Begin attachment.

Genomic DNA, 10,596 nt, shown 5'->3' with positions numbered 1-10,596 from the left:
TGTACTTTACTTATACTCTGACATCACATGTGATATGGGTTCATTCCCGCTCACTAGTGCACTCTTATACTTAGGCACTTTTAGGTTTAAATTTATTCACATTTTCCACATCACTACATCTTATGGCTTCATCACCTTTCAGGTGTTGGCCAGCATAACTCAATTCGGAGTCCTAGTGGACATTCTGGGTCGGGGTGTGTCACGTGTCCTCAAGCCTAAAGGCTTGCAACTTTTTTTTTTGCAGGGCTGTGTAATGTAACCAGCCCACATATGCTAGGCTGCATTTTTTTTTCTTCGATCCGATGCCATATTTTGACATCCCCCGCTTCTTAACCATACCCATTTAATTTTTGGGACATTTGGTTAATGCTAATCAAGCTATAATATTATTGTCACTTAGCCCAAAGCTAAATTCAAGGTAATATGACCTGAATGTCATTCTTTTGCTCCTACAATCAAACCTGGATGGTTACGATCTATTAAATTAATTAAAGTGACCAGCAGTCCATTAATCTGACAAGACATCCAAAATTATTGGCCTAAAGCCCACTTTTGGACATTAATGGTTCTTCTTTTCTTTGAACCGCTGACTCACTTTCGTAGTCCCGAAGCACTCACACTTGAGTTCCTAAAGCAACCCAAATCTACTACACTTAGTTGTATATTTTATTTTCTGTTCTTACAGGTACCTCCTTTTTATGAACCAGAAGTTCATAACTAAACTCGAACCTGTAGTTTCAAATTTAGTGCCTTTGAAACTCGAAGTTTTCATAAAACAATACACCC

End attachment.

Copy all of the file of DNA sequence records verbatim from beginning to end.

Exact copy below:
Genomic DNA, 10,596 nt, shown 5'->3' with positions numbered 1-10,596 from the left:
TGTACTTTACTTATACTCTGACATCACATGTGATATGGGTTCATTCCCGCTCACTAGTGCACTCTTATACTTAGGCACTTTTAGGTTTAAATTTATTCACATTTTCCACATCACTACATCTTATGGCTTCATCACCTTTCAGGTGTTGGCCAGCATAACTCAATTCGGAGTCCTAGTGGACATTCTGGGTCGGGGTGTGTCACGTGTCCTCAAGCCTAAAGGCTTGCAACTTTTTTTTTTGCAGGGCTGTGTAATGTAACCAGCCCACATATGCTAGGCTGCATTTTTTTTTCTTCGATCCGATGCCATATTTTGACATCCCCCGCTTCTTAACCATACCCATTTAATTTTTGGGACATTTGGTTAATGCTAATCAAGCTATAATATTATTGTCACTTAGCCCAAAGCTAAATTCAAGGTAATATGACCTGAATGTCATTCTTTTGCTCCTACAATCAAACCTGGATGGTTACGATCTATTAAATTAATTAAAGTGACCAGCAGTCCATTAATCTGACAAGACATCCAAAATTATTGGCCTAAAGCCCACTTTTGGACATTAATGGTTCTTCTTTTCTTTGAACCGCTGACTCACTTTCGTAGTCCCGAAGCACTCACACTTGAGTTCCTAAAGCAACCCAAATCTACTACACTTAGTTGTATATTTTATTTTCTGTTCTTACAGGTACCTCCTTTTTATGAACCAGAAGTTCATAACTAAACTCGAACCTGTAGTTTCAAATTTAGTGCCTTTGAAACTCGAAGTTTTCATAAAACAATACACCC